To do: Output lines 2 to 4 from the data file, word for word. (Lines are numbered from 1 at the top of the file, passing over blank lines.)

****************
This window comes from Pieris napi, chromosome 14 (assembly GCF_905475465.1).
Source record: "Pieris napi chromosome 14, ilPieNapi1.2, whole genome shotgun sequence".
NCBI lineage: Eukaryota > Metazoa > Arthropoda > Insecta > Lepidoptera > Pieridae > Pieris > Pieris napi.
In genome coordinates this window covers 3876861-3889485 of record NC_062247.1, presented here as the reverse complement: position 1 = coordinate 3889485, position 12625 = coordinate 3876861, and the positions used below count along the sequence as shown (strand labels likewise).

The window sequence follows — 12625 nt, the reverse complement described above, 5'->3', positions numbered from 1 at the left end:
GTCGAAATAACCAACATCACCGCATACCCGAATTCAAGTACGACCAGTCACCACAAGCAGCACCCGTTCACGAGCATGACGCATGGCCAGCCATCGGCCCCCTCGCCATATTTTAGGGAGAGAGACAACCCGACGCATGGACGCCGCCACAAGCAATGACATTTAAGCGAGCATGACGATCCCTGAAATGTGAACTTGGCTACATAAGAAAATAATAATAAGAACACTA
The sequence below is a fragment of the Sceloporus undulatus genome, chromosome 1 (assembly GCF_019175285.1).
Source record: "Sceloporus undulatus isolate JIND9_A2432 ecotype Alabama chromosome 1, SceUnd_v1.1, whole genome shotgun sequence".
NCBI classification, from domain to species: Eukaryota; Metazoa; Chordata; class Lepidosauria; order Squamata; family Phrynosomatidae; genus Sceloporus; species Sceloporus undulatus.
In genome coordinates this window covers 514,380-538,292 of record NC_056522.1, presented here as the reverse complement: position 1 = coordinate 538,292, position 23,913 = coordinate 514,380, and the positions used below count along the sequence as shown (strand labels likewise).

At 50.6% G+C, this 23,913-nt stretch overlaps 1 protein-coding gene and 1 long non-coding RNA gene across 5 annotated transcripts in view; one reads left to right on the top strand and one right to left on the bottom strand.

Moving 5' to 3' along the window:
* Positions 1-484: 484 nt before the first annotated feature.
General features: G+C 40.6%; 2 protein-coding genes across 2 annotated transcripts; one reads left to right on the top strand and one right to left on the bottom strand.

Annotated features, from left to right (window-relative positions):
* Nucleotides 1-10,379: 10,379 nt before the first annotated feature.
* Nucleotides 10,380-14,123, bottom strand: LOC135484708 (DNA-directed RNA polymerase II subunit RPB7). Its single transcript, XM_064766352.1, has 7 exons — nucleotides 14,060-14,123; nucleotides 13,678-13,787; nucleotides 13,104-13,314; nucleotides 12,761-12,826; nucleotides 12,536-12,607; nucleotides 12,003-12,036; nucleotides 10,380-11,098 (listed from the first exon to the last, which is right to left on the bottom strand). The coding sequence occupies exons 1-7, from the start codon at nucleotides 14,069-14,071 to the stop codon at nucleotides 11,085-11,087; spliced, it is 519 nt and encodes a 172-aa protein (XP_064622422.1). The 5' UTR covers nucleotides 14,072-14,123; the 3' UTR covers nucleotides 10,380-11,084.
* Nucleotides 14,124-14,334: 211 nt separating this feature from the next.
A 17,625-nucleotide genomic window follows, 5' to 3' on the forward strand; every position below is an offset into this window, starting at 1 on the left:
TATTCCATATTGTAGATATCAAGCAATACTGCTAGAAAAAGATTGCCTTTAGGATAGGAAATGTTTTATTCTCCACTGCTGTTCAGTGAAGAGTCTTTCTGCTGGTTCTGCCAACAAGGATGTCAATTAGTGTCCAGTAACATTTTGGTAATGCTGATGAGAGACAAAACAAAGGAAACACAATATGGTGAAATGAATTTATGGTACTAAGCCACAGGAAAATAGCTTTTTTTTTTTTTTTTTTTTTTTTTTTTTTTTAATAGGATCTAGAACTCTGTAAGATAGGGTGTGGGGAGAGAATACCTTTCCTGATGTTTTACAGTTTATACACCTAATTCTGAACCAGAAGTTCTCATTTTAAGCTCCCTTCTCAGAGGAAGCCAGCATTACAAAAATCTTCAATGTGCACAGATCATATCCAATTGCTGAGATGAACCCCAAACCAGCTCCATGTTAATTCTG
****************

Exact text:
Source record: "Pieris napi chromosome 14, ilPieNapi1.2, whole genome shotgun sequence".
NCBI lineage: Eukaryota > Metazoa > Arthropoda > Insecta > Lepidoptera > Pieridae > Pieris > Pieris napi.
In genome coordinates this window covers 3876861-3889485 of record NC_062247.1, presented here as the reverse complement: position 1 = coordinate 3889485, position 12625 = coordinate 3876861, and the positions used below count along the sequence as shown (strand labels likewise).